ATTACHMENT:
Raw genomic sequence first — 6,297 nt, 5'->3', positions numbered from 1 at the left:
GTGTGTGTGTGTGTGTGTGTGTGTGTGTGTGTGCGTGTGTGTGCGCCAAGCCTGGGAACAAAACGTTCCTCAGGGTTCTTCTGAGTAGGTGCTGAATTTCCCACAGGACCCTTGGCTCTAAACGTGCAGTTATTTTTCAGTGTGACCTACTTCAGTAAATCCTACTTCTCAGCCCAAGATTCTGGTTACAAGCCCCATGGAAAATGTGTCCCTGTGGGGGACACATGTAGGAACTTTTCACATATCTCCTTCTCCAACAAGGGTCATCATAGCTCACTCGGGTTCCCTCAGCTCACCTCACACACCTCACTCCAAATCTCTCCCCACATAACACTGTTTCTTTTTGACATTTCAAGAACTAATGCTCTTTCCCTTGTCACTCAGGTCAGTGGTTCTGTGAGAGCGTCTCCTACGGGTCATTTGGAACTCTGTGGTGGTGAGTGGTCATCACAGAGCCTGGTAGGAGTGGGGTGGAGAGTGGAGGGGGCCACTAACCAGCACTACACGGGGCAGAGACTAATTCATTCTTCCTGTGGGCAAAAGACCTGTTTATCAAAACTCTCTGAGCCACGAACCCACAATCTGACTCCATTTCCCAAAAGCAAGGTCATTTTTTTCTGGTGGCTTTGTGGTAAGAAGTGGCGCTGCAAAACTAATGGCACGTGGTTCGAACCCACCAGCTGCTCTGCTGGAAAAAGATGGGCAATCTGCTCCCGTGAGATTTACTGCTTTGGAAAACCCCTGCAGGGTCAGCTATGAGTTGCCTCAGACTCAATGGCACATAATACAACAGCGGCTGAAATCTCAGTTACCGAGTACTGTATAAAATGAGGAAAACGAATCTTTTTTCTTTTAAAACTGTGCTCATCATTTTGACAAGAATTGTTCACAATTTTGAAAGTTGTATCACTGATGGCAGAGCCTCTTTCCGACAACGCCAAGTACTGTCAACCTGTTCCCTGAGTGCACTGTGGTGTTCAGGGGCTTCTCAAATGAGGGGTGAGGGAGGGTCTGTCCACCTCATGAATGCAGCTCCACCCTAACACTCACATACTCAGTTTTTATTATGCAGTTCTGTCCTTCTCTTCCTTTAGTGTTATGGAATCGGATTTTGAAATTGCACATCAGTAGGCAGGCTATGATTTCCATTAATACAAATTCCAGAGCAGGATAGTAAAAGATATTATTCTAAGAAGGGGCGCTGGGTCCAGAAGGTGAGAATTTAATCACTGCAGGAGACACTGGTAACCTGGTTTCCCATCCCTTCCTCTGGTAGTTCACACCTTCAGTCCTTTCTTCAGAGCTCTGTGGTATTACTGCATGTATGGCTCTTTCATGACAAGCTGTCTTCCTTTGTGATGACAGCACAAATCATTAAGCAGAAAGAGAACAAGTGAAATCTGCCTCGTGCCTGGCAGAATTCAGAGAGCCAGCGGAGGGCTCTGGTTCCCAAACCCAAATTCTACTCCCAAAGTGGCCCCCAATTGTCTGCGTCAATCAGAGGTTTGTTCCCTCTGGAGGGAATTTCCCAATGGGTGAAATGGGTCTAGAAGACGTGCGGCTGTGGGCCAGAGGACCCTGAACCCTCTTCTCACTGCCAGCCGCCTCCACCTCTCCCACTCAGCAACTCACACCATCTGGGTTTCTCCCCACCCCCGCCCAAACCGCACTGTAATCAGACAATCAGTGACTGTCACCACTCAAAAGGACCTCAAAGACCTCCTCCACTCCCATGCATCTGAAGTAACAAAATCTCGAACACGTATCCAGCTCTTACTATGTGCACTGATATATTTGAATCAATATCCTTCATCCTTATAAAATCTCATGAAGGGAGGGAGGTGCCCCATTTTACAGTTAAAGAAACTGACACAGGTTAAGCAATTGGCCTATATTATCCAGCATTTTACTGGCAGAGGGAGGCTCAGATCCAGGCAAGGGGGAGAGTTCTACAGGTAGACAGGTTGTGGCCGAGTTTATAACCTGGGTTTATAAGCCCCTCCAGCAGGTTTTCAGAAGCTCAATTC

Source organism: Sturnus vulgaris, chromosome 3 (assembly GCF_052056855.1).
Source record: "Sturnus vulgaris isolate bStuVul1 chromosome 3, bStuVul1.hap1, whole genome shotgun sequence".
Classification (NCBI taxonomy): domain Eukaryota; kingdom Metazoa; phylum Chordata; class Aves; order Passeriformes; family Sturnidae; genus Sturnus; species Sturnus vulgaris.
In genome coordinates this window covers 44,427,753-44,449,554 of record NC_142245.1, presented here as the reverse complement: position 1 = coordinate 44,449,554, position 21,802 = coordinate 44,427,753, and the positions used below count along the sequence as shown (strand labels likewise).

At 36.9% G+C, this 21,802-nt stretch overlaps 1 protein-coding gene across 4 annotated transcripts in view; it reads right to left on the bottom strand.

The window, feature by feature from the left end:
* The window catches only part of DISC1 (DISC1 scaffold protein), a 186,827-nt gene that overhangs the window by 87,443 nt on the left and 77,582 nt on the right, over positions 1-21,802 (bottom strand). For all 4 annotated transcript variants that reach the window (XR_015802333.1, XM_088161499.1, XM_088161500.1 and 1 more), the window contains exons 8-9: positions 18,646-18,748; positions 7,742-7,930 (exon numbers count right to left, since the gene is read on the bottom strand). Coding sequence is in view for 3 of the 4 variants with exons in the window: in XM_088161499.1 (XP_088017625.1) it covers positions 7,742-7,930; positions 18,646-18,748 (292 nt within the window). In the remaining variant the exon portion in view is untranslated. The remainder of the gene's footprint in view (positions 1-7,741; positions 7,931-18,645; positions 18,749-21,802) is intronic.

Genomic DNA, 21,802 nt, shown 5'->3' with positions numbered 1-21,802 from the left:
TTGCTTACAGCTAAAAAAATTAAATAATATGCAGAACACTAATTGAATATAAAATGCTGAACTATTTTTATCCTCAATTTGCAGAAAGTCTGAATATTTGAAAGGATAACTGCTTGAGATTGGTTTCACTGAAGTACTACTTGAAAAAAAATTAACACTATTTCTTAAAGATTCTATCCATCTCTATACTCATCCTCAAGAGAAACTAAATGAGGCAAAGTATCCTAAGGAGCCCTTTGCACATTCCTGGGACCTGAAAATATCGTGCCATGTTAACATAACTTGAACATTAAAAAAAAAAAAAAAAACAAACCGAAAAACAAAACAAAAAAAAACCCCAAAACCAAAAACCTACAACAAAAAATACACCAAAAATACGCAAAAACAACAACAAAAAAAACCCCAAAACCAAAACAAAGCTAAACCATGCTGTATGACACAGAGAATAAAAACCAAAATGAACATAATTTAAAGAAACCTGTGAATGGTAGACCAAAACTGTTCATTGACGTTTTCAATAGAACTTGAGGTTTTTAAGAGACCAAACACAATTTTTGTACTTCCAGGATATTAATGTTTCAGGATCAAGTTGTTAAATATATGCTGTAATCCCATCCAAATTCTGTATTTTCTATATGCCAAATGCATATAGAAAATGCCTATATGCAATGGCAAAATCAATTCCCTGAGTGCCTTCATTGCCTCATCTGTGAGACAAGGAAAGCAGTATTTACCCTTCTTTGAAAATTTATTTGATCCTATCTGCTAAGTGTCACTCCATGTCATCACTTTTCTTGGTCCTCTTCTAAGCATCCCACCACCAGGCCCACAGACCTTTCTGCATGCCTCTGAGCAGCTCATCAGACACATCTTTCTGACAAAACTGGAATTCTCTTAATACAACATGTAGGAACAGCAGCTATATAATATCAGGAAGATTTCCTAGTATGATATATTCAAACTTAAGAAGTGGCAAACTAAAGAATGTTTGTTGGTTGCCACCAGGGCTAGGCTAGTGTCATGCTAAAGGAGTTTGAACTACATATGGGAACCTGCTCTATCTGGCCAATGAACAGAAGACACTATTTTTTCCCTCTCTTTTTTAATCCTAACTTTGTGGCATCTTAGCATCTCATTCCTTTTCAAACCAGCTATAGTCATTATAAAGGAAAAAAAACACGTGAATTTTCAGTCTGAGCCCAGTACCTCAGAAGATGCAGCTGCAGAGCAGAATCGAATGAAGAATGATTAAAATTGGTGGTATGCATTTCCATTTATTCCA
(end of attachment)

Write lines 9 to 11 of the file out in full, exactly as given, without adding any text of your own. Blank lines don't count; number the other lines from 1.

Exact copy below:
* The window catches only part of DISC1 (DISC1 scaffold protein), a 186,827-nt gene that overhangs the window by 87,443 nt on the left and 77,582 nt on the right, over positions 1-21,802 (bottom strand). For all 4 annotated transcript variants that reach the window (XR_015802333.1, XM_088161499.1, XM_088161500.1 and 1 more), the window contains exons 8-9: positions 18,646-18,748; positions 7,742-7,930 (exon numbers count right to left, since the gene is read on the bottom strand). Coding sequence is in view for 3 of the 4 variants with exons in the window: in XM_088161499.1 (XP_088017625.1) it covers positions 7,742-7,930; positions 18,646-18,748 (292 nt within the window). In the remaining variant the exon portion in view is untranslated. The remainder of the gene's footprint in view (positions 1-7,741; positions 7,931-18,645; positions 18,749-21,802) is intronic.

Genomic DNA, 21,802 nt, shown 5'->3' with positions numbered 1-21,802 from the left:
TTGCTTACAGCTAAAAAAATTAAATAATATGCAGAACACTAATTGAATATAAAATGCTGAACTATTTTTATCCTCAATTTGCAGAAAGTCTGAATATTTGAAAGGATAACTGCTTGAGATTGGTTTCACTGAAGTACTACTTGAAAAAAAATTAACACTATTTCTTAAAGATTCTATCCATCTCTATACTCATCCTCAAGAGAAACTAAATGAGGCAAAGTATCCTAAGGAGCCCTTTGCACATTCCTGGGACCTGAAAATATCGTGCCATGTTAACATAACTTGAACATTAAAAAAAAAAAAAAAAACAAACCGAAAAACAAAACAAAAAAAAACCCCAAAACCAAAAACCTACAACAAAAAATACACCAAAAATACGCAAAAACAACAACAAAAAAAACCCCAAAACCAAAACAAAGCTAAACCATGCTGTATGACACAGAGAATAAAAACCAAAATGAACATAATTTAAAGAAACCTGTGAATGGTAGACCAAAACTGTTCATTGACGTTTTCAATAGAACTTGAGGTTTTTAAGAGACCAAACACAATTTTTGTACTTCCAGGATATTAATGTTTCAGGATCAAGTTGTTAAATATATGCTGTAATCCCATCCAAATTCTGTATTTTCTATATGCCAAATGCATATAGAAAATGCCTATATGCAATGGCAAAATCAATTCCCTGAGTGCCTTCATTGCCTCATCTGTGAGACAAGGAAAGCAGTATTTACCCTTCTTTGAAAATTTATTTGATCCTATCTGCTAAGTGTCACTCCATGTCATCACTTTTCTTGGTCCTCTTCTAAGCATCCCACCACCAGGCCCACAGACCTTTCTGCATGCCTCTGAGCAGCTCATCAGACACATCTTTCTGACAAAACTGGAATTCTCTTAATACAACATGTAGGAACAGCAGCTATATAATATCAGGAAGATTTCCTAGTATGATATATTCAAACTTAAGAAGTGGCAAACTAAAGAATGTTTGTTGGTTGCCACCAGGGCTAGGCTAGTGTCATGCTAAAGGAGTTTGAACTACATATGGGAACCTGCTCTATCTGGCCAATGAACAGAAGACACTATTTTTTCCCTCTCTTTTTTAATCCTAACTTTGTGGCATCTTAGCATCTCATTCCTTTTCAAACCAGCTATAGTCATTATAAAGGAAAAAAAACACGTGAATTTTCAGTCTGAGCCCAGTACCTCAGAAGATGCAGCTGCAGAGCAGAATCGAATGAAGAATGATTAAAATTGGTGGTATGCATTTCCATTTATTCCA